Family members under the FMLA and Colorado Family Care Act

Another common source of disputes under FMLA is who the statute covers when an employee needs to provide care for a family member with a serious health condition. Under the federal statute an employee may take family medical leave for the care of an immediate family member with a serious health condition. FMLA identifies specific individuals as an “immediate family member” for purposes of the statute. Under the federal law an immediate family member includes:

  • Spouse;
  • Child;
  • Parent;
  • Person who stood in loco parentis to the employee when the employee was a child (took on the responsibilities of being a parent to the employee when he or she was a child).

FMLA does not protect family medical leave for an employee to provide care for a sibling, niece or nephew, grandparent, aunt or uncle, or a boyfriend or girlfriend.

In 2013 the Colorado legislature decided employees often provide care for other people who have a close familial relationship and employees should have protected leave rights to care for those people. The legislature passed the Colorado Family Care Act which extends the range of individuals to whom the employee may receive protected leave to care for a serious health condition.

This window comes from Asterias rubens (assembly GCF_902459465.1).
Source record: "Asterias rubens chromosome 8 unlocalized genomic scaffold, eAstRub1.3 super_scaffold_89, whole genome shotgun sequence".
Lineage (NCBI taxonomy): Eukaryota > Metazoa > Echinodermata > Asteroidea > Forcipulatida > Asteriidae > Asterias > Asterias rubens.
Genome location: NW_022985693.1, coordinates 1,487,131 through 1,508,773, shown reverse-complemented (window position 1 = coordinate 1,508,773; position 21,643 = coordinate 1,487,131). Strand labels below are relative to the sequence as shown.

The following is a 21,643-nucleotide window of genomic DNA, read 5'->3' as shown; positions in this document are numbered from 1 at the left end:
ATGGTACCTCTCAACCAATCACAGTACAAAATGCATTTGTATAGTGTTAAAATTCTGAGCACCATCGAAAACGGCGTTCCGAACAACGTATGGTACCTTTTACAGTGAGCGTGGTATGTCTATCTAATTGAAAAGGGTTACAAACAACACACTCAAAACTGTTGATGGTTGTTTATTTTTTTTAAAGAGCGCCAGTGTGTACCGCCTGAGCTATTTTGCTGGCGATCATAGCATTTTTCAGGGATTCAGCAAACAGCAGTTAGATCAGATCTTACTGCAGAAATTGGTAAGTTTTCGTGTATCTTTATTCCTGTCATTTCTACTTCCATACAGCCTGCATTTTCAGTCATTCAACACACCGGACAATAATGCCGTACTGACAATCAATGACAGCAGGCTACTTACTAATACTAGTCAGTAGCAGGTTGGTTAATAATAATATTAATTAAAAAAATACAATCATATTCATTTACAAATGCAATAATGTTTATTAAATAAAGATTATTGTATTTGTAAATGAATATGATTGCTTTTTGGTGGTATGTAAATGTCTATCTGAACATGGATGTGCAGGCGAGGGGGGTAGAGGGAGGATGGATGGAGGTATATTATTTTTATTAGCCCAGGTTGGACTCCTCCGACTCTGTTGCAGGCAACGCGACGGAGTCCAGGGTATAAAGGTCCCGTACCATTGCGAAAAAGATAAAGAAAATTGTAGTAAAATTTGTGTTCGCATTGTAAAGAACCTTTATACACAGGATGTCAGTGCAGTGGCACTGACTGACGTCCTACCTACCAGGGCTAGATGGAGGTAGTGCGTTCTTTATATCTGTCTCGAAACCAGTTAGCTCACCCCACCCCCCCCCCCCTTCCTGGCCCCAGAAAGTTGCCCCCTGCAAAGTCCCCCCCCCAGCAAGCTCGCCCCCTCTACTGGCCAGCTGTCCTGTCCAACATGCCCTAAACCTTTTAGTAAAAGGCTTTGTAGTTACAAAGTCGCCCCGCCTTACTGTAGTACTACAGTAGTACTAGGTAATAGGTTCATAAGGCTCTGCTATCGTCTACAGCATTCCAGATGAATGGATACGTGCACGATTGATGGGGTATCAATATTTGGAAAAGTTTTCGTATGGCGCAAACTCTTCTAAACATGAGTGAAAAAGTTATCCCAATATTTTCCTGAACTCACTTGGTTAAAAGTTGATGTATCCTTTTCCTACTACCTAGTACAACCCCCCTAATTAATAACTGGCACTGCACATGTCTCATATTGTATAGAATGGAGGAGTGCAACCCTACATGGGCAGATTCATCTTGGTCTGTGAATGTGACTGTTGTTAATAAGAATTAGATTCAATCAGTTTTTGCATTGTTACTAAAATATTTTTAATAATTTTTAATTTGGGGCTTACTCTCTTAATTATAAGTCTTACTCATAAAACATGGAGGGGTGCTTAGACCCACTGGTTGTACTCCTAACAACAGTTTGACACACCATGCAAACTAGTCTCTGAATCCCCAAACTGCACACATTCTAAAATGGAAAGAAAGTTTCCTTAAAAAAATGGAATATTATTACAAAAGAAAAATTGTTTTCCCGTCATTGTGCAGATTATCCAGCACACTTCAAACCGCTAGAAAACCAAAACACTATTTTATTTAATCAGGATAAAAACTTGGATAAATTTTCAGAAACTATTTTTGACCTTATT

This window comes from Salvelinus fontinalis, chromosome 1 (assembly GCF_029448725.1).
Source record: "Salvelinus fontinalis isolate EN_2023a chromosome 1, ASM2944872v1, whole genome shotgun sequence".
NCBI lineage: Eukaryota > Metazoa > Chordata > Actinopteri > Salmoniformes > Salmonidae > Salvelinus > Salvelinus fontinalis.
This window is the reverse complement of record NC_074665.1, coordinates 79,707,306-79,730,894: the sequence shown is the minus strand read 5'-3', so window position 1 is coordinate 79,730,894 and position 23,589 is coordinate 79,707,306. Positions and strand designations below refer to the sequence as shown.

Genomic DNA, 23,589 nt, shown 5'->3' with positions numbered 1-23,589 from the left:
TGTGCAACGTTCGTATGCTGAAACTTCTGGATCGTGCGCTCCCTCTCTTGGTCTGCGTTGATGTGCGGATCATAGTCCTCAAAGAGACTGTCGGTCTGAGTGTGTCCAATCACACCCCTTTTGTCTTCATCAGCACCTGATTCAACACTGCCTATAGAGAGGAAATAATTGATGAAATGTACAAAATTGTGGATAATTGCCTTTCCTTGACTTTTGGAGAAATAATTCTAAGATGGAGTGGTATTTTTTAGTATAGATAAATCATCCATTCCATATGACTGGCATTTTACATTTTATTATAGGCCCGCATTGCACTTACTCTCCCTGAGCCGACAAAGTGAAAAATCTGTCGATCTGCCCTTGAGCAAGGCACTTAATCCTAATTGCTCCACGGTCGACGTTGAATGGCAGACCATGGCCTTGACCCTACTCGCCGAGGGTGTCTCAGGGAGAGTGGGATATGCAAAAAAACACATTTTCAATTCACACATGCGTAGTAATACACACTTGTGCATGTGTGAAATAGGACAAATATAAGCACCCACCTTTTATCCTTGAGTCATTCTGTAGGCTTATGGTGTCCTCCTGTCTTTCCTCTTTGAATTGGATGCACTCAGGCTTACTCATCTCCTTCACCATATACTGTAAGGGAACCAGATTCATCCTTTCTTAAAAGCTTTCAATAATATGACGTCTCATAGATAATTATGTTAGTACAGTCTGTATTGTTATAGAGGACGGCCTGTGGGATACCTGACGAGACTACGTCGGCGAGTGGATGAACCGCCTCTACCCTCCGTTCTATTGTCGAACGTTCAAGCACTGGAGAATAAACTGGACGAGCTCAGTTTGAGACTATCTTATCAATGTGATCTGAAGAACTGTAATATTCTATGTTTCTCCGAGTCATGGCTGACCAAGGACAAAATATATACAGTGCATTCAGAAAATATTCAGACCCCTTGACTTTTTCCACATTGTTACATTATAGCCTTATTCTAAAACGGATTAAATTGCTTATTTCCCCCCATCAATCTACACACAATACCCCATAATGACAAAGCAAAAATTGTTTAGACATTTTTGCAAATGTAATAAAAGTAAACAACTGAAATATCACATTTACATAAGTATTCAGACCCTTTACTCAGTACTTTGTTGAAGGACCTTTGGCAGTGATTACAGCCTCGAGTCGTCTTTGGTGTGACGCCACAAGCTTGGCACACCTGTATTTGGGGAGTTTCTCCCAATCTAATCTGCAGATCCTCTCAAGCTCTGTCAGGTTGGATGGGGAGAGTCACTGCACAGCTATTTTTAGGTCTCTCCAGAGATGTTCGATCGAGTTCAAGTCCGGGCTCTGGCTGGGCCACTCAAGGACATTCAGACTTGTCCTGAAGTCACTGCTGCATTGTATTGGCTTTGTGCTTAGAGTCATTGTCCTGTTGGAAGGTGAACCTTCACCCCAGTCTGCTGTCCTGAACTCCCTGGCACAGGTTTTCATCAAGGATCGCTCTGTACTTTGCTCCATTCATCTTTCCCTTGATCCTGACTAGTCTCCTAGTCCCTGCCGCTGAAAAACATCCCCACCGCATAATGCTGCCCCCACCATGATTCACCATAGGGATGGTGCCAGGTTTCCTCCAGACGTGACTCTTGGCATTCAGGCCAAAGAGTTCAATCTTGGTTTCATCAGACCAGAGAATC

The Colorado Family Care Act extends coverage for:

  • Blood relationships;
  • Family relationships created by adoption;
  • Relationships created by legal custody;
  • Relationships created by marriage (such as step-children and in-laws);
  • Relationships created by civil unions;
  • A person in a committed, live-in relationship with the employee.

The Colorado Family Care Act extends care to many modern families left behind by the federal employment law. Many employees today provide care for in-laws, siblings, extended family members and live-in partners left out of the federal statute.

FMLA and Colorado FMLA eligibility

The first step in assessing whether FMLA or the Colorado FMLA protects family medical leave is to determine if the employee is eligible for protected leave under either law. This step itself has two components. First, we must determine if the employer is covered by the statutes so that any of its employees may receive FMLA protections. Second, we must determine whether the employee satisfies FMLA requirements to request protected leave.